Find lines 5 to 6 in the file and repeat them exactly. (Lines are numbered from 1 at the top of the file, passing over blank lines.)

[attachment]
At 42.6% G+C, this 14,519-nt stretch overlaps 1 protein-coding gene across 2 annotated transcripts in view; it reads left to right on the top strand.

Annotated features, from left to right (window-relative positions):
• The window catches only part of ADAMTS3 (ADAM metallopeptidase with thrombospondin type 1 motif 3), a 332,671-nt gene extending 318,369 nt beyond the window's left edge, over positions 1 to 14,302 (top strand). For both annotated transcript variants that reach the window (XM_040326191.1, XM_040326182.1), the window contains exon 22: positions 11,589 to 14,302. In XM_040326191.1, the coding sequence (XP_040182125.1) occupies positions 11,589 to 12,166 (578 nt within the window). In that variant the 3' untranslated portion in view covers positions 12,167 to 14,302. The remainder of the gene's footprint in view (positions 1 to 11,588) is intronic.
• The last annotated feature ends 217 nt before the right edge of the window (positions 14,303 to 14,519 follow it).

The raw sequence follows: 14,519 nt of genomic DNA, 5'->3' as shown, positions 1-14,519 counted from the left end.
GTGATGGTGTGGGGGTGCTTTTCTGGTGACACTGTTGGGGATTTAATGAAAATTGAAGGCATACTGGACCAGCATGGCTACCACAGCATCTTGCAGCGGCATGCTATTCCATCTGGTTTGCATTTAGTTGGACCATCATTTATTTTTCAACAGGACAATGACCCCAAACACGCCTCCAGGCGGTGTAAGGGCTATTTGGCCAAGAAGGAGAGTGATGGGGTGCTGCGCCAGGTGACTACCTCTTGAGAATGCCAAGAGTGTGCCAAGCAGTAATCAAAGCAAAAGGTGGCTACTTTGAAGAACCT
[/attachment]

The raw sequence follows: 14,519 nt of genomic DNA, 5'->3' as shown, positions 1-14,519 counted from the left end.
GTGATGGTGTGGGGGTGCTTTTCTGGTGACACTGTTGGGGATTTAATGAAAATTGAAGGCATACTGGACCAGCATGGCTACCACAGCATCTTGCAGCGGCATGCTATTCCATCTGGTTTGCATTTAGTTGGACCATCATTTATTTTTCAACAGGACAATGACCCCAAACACGCCTCCAGGCGGTGTAAGGGCTATTTGGCCAAGAAGGAGAGTGATGGGGTGCTGCGCCAGGTGACTACCTCTTGAGAATGCCAAGAGTGTGCCAAGCAGTAATCAAAGCAAAAGGTGGCTACTTTGAAGAACCT